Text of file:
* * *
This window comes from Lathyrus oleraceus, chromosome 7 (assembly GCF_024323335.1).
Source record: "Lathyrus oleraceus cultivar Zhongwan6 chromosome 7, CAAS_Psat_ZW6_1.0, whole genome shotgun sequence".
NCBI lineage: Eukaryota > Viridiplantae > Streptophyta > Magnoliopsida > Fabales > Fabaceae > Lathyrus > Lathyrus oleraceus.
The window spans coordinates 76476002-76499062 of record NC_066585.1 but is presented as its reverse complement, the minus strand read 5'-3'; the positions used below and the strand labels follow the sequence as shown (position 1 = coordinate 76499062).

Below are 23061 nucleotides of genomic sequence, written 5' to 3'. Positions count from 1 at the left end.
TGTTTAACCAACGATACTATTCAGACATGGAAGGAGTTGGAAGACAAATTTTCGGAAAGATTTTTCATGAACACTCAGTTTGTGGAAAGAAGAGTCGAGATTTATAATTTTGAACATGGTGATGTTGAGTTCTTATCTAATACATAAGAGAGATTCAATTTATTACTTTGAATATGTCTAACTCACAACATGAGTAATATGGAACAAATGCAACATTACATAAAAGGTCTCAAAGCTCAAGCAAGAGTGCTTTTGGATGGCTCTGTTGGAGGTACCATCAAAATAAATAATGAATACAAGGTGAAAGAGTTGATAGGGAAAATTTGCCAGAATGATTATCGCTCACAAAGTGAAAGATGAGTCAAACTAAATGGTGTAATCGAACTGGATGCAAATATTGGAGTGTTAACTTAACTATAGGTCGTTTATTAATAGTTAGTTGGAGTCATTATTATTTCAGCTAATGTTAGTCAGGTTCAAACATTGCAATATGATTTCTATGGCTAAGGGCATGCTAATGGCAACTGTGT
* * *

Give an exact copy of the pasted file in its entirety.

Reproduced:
This window comes from Lathyrus oleraceus, chromosome 7 (assembly GCF_024323335.1).
Source record: "Lathyrus oleraceus cultivar Zhongwan6 chromosome 7, CAAS_Psat_ZW6_1.0, whole genome shotgun sequence".
NCBI lineage: Eukaryota > Viridiplantae > Streptophyta > Magnoliopsida > Fabales > Fabaceae > Lathyrus > Lathyrus oleraceus.
The window spans coordinates 76476002-76499062 of record NC_066585.1 but is presented as its reverse complement, the minus strand read 5'-3'; the positions used below and the strand labels follow the sequence as shown (position 1 = coordinate 76499062).

Below are 23061 nucleotides of genomic sequence, written 5' to 3'. Positions count from 1 at the left end.
TGTTTAACCAACGATACTATTCAGACATGGAAGGAGTTGGAAGACAAATTTTCGGAAAGATTTTTCATGAACACTCAGTTTGTGGAAAGAAGAGTCGAGATTTATAATTTTGAACATGGTGATGTTGAGTTCTTATCTAATACATAAGAGAGATTCAATTTATTACTTTGAATATGTCTAACTCACAACATGAGTAATATGGAACAAATGCAACATTACATAAAAGGTCTCAAAGCTCAAGCAAGAGTGCTTTTGGATGGCTCTGTTGGAGGTACCATCAAAATAAATAATGAATACAAGGTGAAAGAGTTGATAGGGAAAATTTGCCAGAATGATTATCGCTCACAAAGTGAAAGATGAGTCAAACTAAATGGTGTAATCGAACTGGATGCAAATATTGGAGTGTTAACTTAACTATAGGTCGTTTATTAATAGTTAGTTGGAGTCATTATTATTTCAGCTAATGTTAGTCAGGTTCAAACATTGCAATATGATTTCTATGGCTAAGGGCATGCTAATGGCAACTGTGT